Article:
Secondly, there existed an asymmetry or imbalance between the magnitude, term, and the probability of losses and gains. For example, bonus arrangements were issued to reward financial professionals for their short-term results, even though they were later reversed following the 2008 recession. Such systems only encouraged these professionals to take greater risks that would bring superior rewards while concealing the losses that would have resulted from taking such risks.

Reavis believes that widespread lending by the mortgage institutions triggered the eventful US financial recession of 2008 (3). Before the crisis, financial institutions were accustomed to issuing high-risk loans and mortgages to people without any regard for their ability to repay the loan. The reduction in credit scrutiny resulted in a short-term boom of the housing market and consequently growth in the US economy. This growth resulted in an increase in household debt to GDP ratio from 50 to 100 percent by the mid-2000s.

Since most of the recipients of subprime mortgages lacked the ability to pay back the loans, they began to default. By 2006, the mortgage industry had begun showing indications of a burst. More people were beginning to default, with the number of foreclosures also increasing. As a result, the market prices for housing were pushed down, thus leading to a cessation of the trading of subprime mortgages by Wall Street giants. Eventually, small mortgage companies were left with huge debts from banks, a situation that also made them default their loans, thus triggering a collapse of the financial sector since many banks were declared insolvent.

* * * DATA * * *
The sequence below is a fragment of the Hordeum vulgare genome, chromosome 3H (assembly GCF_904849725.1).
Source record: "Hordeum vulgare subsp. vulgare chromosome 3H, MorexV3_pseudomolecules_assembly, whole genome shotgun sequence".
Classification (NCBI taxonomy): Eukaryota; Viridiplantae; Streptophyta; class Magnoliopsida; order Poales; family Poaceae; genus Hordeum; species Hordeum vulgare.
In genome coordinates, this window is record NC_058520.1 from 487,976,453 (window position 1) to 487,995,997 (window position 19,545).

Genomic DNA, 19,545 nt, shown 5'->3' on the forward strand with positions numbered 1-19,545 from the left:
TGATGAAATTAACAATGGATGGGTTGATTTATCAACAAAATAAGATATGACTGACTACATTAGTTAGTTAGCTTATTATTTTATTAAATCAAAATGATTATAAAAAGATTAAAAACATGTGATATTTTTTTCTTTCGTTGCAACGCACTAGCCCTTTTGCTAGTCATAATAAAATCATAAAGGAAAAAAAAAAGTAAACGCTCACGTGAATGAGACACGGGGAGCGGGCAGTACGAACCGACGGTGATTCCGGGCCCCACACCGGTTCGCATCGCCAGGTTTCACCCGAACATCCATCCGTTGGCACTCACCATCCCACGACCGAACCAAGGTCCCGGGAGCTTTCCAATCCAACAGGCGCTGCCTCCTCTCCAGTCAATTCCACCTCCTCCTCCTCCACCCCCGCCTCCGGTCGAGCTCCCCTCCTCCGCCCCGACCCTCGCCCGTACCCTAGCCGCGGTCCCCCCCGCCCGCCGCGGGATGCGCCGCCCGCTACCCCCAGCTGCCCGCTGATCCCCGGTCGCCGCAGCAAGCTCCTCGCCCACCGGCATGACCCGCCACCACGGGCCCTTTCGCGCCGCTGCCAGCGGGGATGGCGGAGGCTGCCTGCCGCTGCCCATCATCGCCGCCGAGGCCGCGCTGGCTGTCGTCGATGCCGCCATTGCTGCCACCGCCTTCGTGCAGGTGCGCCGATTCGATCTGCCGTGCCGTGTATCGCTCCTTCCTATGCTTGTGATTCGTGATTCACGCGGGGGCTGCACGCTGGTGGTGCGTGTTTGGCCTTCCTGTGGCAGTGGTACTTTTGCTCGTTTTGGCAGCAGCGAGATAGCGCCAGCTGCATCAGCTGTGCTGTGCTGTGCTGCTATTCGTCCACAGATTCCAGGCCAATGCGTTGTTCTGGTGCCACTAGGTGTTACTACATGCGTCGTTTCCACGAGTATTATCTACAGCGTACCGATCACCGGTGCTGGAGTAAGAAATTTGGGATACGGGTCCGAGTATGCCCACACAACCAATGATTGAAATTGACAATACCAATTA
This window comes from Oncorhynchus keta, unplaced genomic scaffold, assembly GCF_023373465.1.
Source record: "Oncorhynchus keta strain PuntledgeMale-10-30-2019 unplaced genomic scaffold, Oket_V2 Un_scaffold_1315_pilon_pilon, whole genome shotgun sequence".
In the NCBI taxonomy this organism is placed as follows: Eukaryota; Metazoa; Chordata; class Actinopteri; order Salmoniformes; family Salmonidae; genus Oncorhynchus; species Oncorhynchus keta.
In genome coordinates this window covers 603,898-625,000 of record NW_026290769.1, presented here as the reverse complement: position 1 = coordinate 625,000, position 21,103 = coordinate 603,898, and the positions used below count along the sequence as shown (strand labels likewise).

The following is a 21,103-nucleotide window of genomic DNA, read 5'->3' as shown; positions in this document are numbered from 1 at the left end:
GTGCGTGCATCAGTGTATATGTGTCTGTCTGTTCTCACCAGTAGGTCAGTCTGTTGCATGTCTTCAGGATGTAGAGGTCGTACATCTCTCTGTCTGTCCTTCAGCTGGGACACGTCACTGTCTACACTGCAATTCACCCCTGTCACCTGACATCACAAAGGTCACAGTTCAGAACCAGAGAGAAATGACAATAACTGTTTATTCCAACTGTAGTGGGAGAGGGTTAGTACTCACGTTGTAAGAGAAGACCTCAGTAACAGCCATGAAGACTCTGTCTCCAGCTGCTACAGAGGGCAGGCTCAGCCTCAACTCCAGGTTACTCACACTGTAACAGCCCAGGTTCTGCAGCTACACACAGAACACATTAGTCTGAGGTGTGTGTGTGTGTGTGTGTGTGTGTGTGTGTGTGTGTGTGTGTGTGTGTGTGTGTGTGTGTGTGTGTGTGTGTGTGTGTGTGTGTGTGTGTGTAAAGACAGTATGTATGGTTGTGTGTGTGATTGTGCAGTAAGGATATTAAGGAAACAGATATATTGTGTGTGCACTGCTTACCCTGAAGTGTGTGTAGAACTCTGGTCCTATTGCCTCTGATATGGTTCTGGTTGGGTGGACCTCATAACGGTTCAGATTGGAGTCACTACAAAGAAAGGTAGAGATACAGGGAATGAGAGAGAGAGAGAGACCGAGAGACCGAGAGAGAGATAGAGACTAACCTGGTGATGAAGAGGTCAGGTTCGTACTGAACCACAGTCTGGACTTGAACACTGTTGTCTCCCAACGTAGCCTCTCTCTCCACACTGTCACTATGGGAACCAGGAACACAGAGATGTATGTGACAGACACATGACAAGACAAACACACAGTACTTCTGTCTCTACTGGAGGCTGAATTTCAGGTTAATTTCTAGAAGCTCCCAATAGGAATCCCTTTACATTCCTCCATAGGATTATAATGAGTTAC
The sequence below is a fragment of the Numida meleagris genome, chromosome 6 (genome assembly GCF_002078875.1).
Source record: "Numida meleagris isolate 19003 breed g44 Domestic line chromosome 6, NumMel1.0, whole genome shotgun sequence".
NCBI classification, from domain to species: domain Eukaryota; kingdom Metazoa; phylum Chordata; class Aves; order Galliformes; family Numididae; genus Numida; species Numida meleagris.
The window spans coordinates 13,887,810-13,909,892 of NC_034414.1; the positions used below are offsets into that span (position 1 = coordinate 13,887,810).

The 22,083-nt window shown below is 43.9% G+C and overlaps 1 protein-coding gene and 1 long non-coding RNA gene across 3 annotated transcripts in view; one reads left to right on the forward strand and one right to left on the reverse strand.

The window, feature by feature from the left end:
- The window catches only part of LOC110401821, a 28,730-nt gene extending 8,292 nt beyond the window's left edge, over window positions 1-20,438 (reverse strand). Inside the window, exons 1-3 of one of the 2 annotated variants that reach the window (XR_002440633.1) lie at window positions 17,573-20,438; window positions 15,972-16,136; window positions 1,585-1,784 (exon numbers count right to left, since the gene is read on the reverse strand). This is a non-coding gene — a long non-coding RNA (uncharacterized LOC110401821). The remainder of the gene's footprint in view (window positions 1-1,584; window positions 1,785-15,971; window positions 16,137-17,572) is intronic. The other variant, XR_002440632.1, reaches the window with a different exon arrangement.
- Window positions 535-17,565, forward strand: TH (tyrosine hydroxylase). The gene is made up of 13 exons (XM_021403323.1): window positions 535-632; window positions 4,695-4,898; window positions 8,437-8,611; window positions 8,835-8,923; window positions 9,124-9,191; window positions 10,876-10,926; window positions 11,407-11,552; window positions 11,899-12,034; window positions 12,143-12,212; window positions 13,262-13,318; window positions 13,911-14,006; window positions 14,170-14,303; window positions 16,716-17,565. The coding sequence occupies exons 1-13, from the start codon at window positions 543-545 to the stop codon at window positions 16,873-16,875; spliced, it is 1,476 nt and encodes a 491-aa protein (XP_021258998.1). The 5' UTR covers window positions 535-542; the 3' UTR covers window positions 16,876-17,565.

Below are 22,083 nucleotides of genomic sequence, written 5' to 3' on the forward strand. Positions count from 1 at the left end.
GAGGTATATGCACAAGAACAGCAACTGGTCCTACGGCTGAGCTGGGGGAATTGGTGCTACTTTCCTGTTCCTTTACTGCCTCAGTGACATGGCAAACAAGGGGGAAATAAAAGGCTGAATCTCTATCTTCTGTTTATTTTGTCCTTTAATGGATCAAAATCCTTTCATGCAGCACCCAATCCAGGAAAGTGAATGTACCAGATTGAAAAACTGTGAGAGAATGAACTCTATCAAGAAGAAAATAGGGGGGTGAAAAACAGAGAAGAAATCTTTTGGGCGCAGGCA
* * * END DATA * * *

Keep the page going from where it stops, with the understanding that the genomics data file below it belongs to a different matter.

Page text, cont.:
Macroeconomic Policy Solutions that Led to the Recovery and Current Expansion

One of the macroeconomic solutions that have been instrumental in the recovery and current expansion of the US economy is the development and implementation of the Economic Stimulus Payments Act (Broda and Parker 26). This policy was passed and signed into law in 2008 by the American legislative body in an effort to encourage household spending. The payments consisted of basic and conditional reimbursements. Basic payments entailed a maximum compensation of 300-600 dollars for couples that filed the case jointly and a tax liability of up to 600 to 1200 dollars for those who did it discretely. On the other hand, households were issued with a conditional payment as a supplemental compensation of 300 dollars per child if they were eligible for the tax child credit. Broda and Parker note that the program distributed about 100 billion dollars to households and as a result increased their spending on goods and services (26).